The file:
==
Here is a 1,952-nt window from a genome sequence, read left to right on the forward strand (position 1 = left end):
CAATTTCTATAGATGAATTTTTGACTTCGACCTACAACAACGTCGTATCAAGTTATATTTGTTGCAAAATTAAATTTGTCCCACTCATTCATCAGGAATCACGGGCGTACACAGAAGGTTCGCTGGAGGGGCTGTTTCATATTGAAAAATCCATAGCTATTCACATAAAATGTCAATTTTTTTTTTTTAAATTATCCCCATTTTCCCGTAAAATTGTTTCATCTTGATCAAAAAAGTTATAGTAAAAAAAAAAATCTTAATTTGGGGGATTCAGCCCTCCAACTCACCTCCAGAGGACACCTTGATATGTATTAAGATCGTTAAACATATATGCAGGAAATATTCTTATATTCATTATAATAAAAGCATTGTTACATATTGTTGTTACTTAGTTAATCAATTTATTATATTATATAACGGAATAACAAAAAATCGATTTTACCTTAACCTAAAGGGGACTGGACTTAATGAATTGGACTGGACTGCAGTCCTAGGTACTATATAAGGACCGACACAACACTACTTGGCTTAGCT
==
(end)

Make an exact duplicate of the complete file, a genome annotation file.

Here is a 1,952-nt window from a genome sequence, read left to right on the forward strand (position 1 = left end):
CAATTTCTATAGATGAATTTTTGACTTCGACCTACAACAACGTCGTATCAAGTTATATTTGTTGCAAAATTAAATTTGTCCCACTCATTCATCAGGAATCACGGGCGTACACAGAAGGTTCGCTGGAGGGGCTGTTTCATATTGAAAAATCCATAGCTATTCACATAAAATGTCAATTTTTTTTTTTTAAATTATCCCCATTTTCCCGTAAAATTGTTTCATCTTGATCAAAAAAGTTATAGTAAAAAAAAAAATCTTAATTTGGGGGATTCAGCCCTCCAACTCACCTCCAGAGGACACCTTGATATGTATTAAGATCGTTAAACATATATGCAGGAAATATTCTTATATTCATTATAATAAAAGCATTGTTACATATTGTTGTTACTTAGTTAATCAATTTATTATATTATATAACGGAATAACAAAAAATCGATTTTACCTTAACCTAAAGGGGACTGGACTTAATGAATTGGACTGGACTGCAGTCCTAGGTACTATATAAGGACCGACACAACACTACTTGGCTTAGCT